The treatment consists of administering via the nose a dose of lidocaine to certain nerves that are known to be responsible for chronic headaches.
The new migraine treatment is called intranasal sphenopalatine ganglion, and even though the scientists say this does not completely cure migraines, it does bring a lot of relief to the patients.
Kenneth Mandato, lead researcher and a scientists at New York’s Albany Center, explained that the new migraine treatment called intranasal sphenopalatine ganglion are image-guided, are targeted and are really innovative and efficient.
These treatments offer migraine sufferers a new kind of therapy that is more patient-oriented and can break the cycle of migraines, improving the patient’s quality of life.
In order to come to this conclusion, the scientists conducted a study that involved 112 patients who suffer from migraines or cluster headache.
The patients had t report the severity of their migraines on a visual analogue scale, which ranged from 1 to 10. They were asked to quantify how debilitating their headaches could be.
The participants were given 4% of lidocaine, administered to the sphenopalatine ganglion, which is the nerve bundle situated behind the nose known to cause migraines.
Before they began the new migraine treatment, the patients reported an average score of 8.25 after using the visual analogue scale. Some of the patients reported a score of more than 4 that happened at least fifteen days monthly.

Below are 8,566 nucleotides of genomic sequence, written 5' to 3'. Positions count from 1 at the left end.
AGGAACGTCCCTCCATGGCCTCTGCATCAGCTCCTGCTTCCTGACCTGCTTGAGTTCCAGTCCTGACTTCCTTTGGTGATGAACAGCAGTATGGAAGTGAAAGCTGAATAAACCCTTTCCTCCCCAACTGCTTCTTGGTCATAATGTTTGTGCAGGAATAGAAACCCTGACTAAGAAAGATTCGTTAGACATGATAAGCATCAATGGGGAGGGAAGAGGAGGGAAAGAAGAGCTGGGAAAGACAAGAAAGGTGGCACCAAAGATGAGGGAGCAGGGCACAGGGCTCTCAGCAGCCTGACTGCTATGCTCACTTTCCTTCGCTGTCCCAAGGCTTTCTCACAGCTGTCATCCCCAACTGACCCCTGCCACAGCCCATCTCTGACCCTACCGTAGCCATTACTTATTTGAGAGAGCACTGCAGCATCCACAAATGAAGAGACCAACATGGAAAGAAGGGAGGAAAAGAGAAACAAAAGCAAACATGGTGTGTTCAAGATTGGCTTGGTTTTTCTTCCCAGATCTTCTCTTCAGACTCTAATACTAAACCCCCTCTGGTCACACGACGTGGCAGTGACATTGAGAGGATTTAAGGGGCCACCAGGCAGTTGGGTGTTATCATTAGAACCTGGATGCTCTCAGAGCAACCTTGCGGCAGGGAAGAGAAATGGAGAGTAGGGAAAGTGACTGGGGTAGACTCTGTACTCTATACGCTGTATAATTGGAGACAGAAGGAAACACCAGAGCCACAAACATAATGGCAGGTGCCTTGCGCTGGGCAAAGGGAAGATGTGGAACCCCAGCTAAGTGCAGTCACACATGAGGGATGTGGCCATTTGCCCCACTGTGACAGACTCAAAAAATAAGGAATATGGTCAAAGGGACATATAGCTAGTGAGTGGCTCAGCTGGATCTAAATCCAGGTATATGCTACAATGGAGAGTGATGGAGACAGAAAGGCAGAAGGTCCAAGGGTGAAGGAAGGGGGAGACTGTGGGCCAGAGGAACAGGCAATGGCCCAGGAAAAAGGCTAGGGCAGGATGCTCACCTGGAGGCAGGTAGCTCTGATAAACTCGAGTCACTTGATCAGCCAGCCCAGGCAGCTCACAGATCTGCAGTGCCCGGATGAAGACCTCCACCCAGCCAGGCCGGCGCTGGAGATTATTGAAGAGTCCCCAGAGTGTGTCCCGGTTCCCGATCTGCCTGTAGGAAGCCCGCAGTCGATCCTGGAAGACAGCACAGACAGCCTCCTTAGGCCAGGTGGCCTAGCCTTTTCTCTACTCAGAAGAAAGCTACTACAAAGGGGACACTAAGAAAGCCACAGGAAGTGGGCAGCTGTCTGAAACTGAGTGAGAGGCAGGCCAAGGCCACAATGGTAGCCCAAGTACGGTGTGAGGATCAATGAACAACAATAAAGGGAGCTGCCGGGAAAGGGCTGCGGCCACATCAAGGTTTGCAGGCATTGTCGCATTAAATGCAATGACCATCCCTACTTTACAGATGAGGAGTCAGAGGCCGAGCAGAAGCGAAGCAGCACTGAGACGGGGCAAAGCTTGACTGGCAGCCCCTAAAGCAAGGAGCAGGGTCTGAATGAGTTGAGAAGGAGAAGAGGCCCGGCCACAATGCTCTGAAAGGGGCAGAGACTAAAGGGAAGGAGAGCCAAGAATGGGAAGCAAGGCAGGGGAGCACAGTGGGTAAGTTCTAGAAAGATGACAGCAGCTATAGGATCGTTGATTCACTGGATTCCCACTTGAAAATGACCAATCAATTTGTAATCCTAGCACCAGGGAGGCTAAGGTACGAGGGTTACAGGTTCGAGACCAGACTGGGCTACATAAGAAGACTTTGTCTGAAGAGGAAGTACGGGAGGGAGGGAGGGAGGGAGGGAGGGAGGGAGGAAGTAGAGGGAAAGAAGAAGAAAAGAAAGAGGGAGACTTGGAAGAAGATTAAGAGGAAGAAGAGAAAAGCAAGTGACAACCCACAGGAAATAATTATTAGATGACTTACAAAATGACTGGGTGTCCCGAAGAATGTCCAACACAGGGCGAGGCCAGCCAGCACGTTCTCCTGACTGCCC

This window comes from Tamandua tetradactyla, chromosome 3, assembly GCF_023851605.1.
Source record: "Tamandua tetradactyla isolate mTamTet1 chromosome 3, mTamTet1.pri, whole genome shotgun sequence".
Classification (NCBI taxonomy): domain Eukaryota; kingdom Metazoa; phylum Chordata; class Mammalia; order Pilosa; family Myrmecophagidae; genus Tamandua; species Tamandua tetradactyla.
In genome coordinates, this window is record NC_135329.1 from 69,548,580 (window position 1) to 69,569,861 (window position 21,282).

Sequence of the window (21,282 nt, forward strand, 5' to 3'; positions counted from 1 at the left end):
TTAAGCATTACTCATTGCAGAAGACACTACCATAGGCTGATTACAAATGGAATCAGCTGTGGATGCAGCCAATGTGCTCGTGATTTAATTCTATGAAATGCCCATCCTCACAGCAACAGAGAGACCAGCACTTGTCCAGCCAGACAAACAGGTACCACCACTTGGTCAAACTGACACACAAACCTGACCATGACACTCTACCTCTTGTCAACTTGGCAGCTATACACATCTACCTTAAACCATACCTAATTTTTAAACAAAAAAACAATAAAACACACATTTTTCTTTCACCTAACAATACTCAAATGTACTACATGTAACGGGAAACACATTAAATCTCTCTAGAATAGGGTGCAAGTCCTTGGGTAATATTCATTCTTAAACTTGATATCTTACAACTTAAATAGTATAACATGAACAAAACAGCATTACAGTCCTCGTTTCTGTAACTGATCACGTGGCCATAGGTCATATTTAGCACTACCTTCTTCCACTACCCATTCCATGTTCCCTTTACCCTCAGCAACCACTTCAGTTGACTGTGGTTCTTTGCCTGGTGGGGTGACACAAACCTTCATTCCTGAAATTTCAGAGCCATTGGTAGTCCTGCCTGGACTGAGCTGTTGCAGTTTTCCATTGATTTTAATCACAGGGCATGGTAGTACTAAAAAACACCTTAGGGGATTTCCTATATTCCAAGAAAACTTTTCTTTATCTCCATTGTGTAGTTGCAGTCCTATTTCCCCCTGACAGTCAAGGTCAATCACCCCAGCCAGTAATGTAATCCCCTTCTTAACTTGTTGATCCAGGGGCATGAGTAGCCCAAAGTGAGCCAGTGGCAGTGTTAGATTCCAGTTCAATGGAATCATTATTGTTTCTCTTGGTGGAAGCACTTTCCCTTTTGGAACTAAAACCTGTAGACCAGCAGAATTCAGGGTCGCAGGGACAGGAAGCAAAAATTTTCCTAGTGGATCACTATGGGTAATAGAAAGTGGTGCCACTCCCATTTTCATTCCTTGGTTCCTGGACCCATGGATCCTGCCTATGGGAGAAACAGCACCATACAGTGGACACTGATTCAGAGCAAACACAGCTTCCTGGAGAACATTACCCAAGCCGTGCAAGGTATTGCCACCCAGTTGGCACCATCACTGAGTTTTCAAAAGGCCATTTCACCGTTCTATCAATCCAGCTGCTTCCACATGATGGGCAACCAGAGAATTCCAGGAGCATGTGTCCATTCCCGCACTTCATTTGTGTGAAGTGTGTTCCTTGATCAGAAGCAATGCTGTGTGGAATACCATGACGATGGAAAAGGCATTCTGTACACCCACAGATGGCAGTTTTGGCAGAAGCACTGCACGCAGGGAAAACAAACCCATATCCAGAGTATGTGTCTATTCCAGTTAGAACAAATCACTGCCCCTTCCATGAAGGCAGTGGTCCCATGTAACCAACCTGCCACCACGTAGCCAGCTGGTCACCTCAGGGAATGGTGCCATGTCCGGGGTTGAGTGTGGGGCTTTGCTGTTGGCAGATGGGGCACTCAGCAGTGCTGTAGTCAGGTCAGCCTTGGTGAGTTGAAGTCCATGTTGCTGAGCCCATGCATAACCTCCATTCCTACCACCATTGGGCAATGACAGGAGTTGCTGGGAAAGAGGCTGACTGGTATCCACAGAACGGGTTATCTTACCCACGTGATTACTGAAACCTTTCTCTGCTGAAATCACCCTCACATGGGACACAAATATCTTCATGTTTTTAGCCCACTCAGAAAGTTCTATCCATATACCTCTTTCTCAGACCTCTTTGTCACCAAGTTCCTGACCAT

A day after the new migraine treatment, the visual analogue scale scores of the patients were divided in half, to an average of approximately 4.10.
After thirty days into the new therapy, the participants reported an average score of 5.25, which means that it decreased by 35% from what it was before the treatment started.
Also, 88% of the patients said that they didn’t need any migraine medication or they needed less than before because of the new treatment.
Professor Mandato explained that administering lidocaine to the sphenopalatine ganglion via the nose acts as a “reset button” for the migraine circuitry of the brain.
The patients can repeat the new treatment if they need to, according to Mandato.
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